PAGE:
The Department for Work and Pensions has promised to review how it handles possible benefits overpayments into estates following a complaint by a solicitor.

Terry Moore (pictured), a partner at Hull firm Burstalls and chair of the Hull Probate Practitioners group, told the Gazette that he hoped the review would benefit most estates in England and Wales.

The review was promised after Moore complained to the DWP when an investigation into his 89-year-old client’s estate caused ‘great delay’.

Moore said that while such an investigation should take roughly three months, this enquiry took almost a year, with the DWP’s lawyers posing questions that were impossible to answer.

According to Moore, the DWP asked for bank statements from 2003, despite the fact that most banks do not keep records for more than six years.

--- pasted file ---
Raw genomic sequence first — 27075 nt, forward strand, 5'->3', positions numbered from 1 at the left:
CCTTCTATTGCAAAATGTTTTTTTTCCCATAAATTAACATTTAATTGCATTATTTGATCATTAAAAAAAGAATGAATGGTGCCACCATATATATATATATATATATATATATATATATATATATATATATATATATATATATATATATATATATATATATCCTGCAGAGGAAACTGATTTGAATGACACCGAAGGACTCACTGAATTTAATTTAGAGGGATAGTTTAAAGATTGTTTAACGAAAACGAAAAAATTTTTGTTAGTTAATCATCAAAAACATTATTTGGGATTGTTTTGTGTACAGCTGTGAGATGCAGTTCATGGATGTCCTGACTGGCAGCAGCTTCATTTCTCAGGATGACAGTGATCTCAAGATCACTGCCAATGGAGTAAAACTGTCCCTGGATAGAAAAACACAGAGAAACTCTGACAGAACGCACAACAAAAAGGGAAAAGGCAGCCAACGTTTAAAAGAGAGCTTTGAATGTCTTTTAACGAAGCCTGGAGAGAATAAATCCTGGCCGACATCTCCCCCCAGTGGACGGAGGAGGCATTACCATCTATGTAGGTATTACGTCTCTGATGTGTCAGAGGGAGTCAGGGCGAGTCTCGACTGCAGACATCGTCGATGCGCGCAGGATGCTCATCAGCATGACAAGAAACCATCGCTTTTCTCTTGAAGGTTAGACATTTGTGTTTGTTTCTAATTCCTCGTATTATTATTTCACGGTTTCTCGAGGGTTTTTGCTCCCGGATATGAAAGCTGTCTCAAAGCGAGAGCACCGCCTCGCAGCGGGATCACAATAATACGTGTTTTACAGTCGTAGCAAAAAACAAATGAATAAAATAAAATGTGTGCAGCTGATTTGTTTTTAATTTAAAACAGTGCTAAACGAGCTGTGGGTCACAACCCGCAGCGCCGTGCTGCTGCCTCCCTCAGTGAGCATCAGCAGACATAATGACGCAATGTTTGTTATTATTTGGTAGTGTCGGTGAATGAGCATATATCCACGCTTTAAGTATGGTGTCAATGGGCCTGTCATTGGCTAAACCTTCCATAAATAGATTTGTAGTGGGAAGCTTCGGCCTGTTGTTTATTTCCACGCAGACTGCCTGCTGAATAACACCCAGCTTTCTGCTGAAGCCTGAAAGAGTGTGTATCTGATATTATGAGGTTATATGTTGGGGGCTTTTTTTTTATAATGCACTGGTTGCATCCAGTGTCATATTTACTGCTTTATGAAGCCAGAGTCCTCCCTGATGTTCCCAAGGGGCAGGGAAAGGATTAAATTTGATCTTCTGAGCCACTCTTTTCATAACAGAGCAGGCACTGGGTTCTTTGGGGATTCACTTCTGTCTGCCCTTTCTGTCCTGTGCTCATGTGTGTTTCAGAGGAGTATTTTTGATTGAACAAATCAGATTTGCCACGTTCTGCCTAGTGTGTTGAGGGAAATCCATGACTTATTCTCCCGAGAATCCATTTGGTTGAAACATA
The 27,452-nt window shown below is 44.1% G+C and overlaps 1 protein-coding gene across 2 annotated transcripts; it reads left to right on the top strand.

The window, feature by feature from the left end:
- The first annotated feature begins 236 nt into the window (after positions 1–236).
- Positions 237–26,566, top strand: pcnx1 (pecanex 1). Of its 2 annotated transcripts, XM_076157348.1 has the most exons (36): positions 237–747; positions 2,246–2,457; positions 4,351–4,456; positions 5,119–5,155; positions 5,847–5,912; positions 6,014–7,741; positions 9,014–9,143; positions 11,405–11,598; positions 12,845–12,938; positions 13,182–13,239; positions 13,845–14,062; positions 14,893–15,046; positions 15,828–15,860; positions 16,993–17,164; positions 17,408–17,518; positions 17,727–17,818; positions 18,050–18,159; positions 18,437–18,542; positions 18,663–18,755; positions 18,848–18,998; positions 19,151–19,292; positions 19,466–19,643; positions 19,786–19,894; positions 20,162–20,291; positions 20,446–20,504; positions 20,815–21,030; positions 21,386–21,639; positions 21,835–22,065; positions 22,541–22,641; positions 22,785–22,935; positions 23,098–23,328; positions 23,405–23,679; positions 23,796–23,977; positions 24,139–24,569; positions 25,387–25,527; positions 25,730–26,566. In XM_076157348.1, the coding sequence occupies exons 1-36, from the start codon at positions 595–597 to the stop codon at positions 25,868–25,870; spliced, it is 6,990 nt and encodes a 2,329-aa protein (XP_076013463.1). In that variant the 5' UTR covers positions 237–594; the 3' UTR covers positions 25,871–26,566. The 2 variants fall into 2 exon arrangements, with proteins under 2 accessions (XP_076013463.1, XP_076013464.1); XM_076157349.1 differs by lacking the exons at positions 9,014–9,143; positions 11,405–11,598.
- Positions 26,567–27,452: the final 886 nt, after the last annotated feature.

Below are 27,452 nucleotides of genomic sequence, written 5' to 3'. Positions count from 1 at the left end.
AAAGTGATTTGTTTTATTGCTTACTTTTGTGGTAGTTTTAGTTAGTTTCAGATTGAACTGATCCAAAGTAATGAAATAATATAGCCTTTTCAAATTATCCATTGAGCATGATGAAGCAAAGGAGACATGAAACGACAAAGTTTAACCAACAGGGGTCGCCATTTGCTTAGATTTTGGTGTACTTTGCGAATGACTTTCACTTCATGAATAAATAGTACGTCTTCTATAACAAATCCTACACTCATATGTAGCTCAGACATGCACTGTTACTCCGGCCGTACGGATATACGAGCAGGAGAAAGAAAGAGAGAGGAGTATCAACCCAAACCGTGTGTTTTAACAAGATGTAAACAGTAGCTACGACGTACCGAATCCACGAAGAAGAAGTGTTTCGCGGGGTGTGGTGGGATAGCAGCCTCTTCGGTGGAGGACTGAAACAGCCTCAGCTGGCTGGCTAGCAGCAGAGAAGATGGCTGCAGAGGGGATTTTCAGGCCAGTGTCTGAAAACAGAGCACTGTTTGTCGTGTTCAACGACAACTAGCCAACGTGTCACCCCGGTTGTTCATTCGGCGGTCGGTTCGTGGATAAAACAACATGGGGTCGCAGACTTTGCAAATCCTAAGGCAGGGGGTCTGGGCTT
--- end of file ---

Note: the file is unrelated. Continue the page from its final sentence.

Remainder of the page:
He said the department caused ‘great delay and distress’ to the executors and beneficiaries of the estate as the administration of the assets and liabilities could not be completed until the outcome of the enquiries was known.

He added: ‘The department’s repeated inappropriate, impractical and misinformed enquiry set off a merry-go-round of correspondence without any practical value.’

Following an intervention by Moore’s MP, the DWP apologised for the delay and said that it would review processes, including how far back it requires bank statements, and implement any improvements as soon as possible.

A spokesperson from the DWP said that while it tries to identify possible benefit overpayments as ‘quickly and as sensitively as possible’ these can often be complex cases requiring timely information from executors and solicitors.

The spokesperson added: ‘We are committed to continuously improving the service we provide and as part of our review we welcome feedback from the legal profession so we can ensure the process is as effective as possible.’

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